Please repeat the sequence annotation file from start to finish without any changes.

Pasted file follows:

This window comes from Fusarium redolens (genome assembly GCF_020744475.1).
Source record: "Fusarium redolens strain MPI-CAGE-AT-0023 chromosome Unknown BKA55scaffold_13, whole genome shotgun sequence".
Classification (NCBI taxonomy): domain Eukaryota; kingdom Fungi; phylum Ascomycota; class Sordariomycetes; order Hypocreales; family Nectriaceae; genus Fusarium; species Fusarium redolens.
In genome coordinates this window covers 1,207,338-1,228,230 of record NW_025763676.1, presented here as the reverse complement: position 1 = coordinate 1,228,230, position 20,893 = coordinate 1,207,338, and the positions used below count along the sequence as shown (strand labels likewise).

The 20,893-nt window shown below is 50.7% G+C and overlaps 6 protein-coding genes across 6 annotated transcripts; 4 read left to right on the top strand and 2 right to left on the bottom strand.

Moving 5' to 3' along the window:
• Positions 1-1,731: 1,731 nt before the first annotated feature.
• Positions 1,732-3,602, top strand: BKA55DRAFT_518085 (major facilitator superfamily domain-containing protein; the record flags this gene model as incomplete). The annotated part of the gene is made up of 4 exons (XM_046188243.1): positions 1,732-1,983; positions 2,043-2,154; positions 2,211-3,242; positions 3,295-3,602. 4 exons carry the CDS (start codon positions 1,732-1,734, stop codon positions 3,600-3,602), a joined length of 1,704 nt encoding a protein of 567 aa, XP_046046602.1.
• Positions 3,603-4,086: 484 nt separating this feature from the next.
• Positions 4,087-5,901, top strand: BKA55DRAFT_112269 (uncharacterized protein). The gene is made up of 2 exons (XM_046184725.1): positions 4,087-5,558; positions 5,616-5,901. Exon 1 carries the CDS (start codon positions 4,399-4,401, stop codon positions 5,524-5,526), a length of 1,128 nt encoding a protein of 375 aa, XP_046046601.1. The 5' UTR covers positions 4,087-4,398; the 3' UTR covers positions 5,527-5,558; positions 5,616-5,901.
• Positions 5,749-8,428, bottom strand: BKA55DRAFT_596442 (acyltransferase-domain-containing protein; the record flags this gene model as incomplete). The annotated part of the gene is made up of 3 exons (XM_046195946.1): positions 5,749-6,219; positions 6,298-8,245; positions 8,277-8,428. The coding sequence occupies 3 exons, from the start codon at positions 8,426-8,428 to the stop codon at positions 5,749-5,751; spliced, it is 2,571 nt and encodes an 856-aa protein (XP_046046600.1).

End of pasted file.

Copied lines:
This window comes from Fusarium redolens (genome assembly GCF_020744475.1).
Source record: "Fusarium redolens strain MPI-CAGE-AT-0023 chromosome Unknown BKA55scaffold_13, whole genome shotgun sequence".
Classification (NCBI taxonomy): domain Eukaryota; kingdom Fungi; phylum Ascomycota; class Sordariomycetes; order Hypocreales; family Nectriaceae; genus Fusarium; species Fusarium redolens.
In genome coordinates this window covers 1,207,338-1,228,230 of record NW_025763676.1, presented here as the reverse complement: position 1 = coordinate 1,228,230, position 20,893 = coordinate 1,207,338, and the positions used below count along the sequence as shown (strand labels likewise).

The 20,893-nt window shown below is 50.7% G+C and overlaps 6 protein-coding genes across 6 annotated transcripts; 4 read left to right on the top strand and 2 right to left on the bottom strand.

Moving 5' to 3' along the window:
• Positions 1-1,731: 1,731 nt before the first annotated feature.
• Positions 1,732-3,602, top strand: BKA55DRAFT_518085 (major facilitator superfamily domain-containing protein; the record flags this gene model as incomplete). The annotated part of the gene is made up of 4 exons (XM_046188243.1): positions 1,732-1,983; positions 2,043-2,154; positions 2,211-3,242; positions 3,295-3,602. 4 exons carry the CDS (start codon positions 1,732-1,734, stop codon positions 3,600-3,602), a joined length of 1,704 nt encoding a protein of 567 aa, XP_046046602.1.
• Positions 3,603-4,086: 484 nt separating this feature from the next.
• Positions 4,087-5,901, top strand: BKA55DRAFT_112269 (uncharacterized protein). The gene is made up of 2 exons (XM_046184725.1): positions 4,087-5,558; positions 5,616-5,901. Exon 1 carries the CDS (start codon positions 4,399-4,401, stop codon positions 5,524-5,526), a length of 1,128 nt encoding a protein of 375 aa, XP_046046601.1. The 5' UTR covers positions 4,087-4,398; the 3' UTR covers positions 5,527-5,558; positions 5,616-5,901.
• Positions 5,749-8,428, bottom strand: BKA55DRAFT_596442 (acyltransferase-domain-containing protein; the record flags this gene model as incomplete). The annotated part of the gene is made up of 3 exons (XM_046195946.1): positions 5,749-6,219; positions 6,298-8,245; positions 8,277-8,428. The coding sequence occupies 3 exons, from the start codon at positions 8,426-8,428 to the stop codon at positions 5,749-5,751; spliced, it is 2,571 nt and encodes an 856-aa protein (XP_046046600.1).